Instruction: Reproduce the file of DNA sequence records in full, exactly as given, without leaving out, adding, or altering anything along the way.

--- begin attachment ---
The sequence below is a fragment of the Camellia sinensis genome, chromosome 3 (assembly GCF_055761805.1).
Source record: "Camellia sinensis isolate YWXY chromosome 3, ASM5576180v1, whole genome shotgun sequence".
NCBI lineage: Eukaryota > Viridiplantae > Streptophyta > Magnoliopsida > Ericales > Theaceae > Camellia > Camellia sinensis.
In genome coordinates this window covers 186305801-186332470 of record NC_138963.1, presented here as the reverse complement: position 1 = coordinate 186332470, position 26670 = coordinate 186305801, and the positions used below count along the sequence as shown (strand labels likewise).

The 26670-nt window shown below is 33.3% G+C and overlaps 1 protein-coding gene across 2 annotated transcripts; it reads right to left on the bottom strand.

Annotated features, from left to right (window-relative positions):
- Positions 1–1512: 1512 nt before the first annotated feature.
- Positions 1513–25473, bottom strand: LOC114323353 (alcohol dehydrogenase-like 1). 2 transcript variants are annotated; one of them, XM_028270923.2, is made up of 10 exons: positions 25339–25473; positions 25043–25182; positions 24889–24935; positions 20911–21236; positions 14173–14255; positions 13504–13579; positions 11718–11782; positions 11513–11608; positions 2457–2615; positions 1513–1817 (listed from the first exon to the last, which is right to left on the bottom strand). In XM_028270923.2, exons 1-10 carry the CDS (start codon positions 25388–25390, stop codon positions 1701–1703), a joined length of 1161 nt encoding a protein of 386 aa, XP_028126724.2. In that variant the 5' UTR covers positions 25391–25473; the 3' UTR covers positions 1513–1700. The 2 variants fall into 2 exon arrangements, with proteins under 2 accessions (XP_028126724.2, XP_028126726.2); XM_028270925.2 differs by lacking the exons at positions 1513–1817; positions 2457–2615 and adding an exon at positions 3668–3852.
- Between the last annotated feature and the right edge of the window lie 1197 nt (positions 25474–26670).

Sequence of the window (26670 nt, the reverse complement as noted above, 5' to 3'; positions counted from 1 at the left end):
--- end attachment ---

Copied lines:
The sequence below is a fragment of the Camellia sinensis genome, chromosome 3 (assembly GCF_055761805.1).
Source record: "Camellia sinensis isolate YWXY chromosome 3, ASM5576180v1, whole genome shotgun sequence".
NCBI lineage: Eukaryota > Viridiplantae > Streptophyta > Magnoliopsida > Ericales > Theaceae > Camellia > Camellia sinensis.
In genome coordinates this window covers 186305801-186332470 of record NC_138963.1, presented here as the reverse complement: position 1 = coordinate 186332470, position 26670 = coordinate 186305801, and the positions used below count along the sequence as shown (strand labels likewise).

The 26670-nt window shown below is 33.3% G+C and overlaps 1 protein-coding gene across 2 annotated transcripts; it reads right to left on the bottom strand.

Annotated features, from left to right (window-relative positions):
- Positions 1–1512: 1512 nt before the first annotated feature.
- Positions 1513–25473, bottom strand: LOC114323353 (alcohol dehydrogenase-like 1). 2 transcript variants are annotated; one of them, XM_028270923.2, is made up of 10 exons: positions 25339–25473; positions 25043–25182; positions 24889–24935; positions 20911–21236; positions 14173–14255; positions 13504–13579; positions 11718–11782; positions 11513–11608; positions 2457–2615; positions 1513–1817 (listed from the first exon to the last, which is right to left on the bottom strand). In XM_028270923.2, exons 1-10 carry the CDS (start codon positions 25388–25390, stop codon positions 1701–1703), a joined length of 1161 nt encoding a protein of 386 aa, XP_028126724.2. In that variant the 5' UTR covers positions 25391–25473; the 3' UTR covers positions 1513–1700. The 2 variants fall into 2 exon arrangements, with proteins under 2 accessions (XP_028126724.2, XP_028126726.2); XM_028270925.2 differs by lacking the exons at positions 1513–1817; positions 2457–2615 and adding an exon at positions 3668–3852.
- Between the last annotated feature and the right edge of the window lie 1197 nt (positions 25474–26670).

Sequence of the window (26670 nt, the reverse complement as noted above, 5' to 3'; positions counted from 1 at the left end):